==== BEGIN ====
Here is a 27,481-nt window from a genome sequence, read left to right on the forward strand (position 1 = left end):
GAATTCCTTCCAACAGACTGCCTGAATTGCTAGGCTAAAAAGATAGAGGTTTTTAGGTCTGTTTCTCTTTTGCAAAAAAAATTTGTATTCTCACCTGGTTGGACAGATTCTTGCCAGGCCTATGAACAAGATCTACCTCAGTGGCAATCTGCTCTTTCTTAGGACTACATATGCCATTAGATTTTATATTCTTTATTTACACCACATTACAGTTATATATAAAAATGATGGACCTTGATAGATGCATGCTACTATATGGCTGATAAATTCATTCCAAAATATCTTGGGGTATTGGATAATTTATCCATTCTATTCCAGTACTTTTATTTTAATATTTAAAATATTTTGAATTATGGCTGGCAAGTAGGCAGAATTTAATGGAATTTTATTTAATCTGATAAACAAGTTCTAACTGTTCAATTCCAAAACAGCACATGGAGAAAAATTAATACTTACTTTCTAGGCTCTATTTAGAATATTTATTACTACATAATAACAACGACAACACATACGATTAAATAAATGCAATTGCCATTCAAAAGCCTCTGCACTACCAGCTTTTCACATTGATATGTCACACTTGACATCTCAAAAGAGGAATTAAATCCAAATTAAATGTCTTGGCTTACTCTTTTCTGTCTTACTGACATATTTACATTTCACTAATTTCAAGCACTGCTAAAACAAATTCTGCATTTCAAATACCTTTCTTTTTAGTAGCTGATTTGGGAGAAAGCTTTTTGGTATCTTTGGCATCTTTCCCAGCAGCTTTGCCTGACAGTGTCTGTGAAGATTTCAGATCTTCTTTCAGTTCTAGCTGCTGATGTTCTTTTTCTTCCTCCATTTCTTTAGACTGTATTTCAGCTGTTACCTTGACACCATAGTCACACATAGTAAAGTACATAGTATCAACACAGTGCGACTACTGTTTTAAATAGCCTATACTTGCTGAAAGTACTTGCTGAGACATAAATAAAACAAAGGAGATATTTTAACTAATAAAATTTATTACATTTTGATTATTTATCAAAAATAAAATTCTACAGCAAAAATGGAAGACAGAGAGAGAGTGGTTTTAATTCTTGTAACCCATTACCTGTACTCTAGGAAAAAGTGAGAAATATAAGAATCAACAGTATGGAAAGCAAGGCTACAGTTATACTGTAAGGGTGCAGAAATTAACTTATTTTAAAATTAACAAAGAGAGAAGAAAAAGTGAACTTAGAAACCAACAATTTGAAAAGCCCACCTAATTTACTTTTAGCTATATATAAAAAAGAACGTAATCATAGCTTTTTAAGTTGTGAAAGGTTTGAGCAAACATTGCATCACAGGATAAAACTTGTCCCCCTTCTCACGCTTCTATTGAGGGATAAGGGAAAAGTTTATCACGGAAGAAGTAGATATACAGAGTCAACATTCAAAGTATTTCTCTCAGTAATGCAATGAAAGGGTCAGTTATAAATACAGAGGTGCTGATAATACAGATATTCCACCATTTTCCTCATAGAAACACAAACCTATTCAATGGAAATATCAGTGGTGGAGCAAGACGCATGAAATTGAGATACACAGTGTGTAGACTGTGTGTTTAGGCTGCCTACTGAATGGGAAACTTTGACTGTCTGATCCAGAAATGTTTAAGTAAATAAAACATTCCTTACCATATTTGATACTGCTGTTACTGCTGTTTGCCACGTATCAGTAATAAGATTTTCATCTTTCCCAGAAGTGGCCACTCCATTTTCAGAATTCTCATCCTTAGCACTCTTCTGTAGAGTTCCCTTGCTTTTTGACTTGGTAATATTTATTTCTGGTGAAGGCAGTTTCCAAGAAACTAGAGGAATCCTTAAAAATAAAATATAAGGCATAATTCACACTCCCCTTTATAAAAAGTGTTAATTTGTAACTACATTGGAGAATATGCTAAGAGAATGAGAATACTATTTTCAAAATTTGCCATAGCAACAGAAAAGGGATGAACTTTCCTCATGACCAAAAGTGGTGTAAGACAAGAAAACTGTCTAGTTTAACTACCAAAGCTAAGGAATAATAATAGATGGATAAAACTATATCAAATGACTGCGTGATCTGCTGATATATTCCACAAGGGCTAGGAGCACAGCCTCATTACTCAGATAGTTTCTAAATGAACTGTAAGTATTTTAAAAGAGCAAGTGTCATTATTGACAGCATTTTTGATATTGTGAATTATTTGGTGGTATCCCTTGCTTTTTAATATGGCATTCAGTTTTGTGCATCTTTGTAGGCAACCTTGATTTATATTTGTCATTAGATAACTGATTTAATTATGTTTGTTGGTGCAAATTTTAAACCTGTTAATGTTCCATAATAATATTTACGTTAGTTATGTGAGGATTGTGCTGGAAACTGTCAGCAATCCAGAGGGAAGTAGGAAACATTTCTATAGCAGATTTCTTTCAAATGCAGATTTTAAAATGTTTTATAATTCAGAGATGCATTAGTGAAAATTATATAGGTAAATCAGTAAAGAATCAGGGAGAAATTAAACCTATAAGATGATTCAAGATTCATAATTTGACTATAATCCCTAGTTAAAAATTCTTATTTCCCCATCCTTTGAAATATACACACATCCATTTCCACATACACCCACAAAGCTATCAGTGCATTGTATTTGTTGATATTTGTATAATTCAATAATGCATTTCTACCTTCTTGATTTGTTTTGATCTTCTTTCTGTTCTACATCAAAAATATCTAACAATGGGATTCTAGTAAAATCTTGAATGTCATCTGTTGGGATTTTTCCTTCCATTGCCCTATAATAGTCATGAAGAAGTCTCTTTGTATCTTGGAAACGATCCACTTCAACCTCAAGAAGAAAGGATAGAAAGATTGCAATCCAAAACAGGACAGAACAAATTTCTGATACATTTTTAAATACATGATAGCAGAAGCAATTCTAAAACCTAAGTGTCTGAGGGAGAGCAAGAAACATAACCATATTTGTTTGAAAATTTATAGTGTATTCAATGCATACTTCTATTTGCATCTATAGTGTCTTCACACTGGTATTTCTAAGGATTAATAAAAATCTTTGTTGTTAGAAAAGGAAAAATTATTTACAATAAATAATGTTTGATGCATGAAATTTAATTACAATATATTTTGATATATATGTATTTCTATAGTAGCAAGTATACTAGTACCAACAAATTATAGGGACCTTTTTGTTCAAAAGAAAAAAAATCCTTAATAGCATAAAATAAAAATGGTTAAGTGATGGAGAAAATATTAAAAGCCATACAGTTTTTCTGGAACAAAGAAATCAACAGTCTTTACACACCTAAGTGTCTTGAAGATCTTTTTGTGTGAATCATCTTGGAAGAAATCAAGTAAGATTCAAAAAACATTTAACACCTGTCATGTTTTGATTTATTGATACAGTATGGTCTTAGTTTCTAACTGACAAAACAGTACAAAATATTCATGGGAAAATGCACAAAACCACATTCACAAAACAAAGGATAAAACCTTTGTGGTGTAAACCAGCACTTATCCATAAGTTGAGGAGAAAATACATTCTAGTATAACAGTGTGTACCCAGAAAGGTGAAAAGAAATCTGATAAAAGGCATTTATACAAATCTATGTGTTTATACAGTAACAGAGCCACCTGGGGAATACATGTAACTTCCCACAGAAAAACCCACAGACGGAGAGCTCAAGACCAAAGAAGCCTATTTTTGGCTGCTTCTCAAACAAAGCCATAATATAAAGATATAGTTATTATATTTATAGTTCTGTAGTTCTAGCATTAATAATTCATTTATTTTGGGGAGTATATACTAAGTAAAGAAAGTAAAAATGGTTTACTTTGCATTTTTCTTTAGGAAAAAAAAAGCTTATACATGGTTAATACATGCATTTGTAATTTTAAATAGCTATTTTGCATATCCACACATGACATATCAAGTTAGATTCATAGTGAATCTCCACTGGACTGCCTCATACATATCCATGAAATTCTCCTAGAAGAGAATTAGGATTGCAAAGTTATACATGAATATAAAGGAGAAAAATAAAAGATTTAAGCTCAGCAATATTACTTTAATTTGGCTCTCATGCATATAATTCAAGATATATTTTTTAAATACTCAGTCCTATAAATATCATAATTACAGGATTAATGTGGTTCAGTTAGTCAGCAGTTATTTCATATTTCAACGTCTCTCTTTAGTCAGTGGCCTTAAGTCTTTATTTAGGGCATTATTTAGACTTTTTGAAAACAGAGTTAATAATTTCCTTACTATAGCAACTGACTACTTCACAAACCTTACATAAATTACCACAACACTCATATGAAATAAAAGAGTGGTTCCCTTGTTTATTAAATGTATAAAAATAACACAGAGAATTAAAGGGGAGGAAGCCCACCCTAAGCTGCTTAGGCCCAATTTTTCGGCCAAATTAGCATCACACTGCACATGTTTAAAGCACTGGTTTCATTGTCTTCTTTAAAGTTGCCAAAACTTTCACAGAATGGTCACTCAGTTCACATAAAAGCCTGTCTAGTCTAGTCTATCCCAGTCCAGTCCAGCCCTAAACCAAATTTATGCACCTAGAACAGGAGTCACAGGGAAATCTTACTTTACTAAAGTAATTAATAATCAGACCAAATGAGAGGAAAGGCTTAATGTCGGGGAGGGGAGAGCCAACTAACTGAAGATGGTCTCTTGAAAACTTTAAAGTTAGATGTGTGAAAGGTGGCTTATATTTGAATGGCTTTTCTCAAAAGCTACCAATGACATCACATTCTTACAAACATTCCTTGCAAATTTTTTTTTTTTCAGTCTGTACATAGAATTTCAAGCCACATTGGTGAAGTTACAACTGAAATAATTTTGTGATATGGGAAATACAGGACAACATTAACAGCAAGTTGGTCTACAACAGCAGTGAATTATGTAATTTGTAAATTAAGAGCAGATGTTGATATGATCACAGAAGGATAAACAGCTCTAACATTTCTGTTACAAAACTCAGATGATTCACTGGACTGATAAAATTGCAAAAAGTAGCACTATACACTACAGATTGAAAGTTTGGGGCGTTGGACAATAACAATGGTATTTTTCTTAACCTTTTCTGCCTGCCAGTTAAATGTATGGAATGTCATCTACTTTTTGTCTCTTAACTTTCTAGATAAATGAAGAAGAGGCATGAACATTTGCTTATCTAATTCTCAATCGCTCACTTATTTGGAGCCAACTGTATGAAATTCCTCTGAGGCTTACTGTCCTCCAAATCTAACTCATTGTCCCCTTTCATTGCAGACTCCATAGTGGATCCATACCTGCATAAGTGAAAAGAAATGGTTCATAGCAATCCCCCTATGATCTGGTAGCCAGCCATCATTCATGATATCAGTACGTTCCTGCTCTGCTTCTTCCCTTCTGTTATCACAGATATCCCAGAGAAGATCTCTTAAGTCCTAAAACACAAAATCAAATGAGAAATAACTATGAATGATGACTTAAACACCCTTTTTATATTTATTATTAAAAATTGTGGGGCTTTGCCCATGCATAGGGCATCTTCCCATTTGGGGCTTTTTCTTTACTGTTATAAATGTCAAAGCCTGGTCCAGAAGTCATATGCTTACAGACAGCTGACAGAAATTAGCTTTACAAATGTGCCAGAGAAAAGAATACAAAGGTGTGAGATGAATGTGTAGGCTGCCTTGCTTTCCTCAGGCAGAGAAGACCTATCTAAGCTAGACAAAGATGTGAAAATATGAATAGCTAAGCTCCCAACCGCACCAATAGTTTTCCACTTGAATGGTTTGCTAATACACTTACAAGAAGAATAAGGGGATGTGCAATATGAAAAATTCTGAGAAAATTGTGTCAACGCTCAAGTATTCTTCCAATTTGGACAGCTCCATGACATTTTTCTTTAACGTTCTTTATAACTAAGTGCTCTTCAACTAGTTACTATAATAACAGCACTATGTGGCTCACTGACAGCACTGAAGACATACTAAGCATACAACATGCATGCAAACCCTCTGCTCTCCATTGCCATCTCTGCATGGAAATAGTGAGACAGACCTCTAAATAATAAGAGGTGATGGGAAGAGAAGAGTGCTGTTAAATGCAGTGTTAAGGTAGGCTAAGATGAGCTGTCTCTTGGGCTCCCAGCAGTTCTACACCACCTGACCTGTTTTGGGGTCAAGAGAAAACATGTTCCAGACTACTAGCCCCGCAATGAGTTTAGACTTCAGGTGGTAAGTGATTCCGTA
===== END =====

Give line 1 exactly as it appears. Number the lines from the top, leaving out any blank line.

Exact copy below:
Here is a 27,481-nt window from a genome sequence, read left to right on the forward strand (position 1 = left end):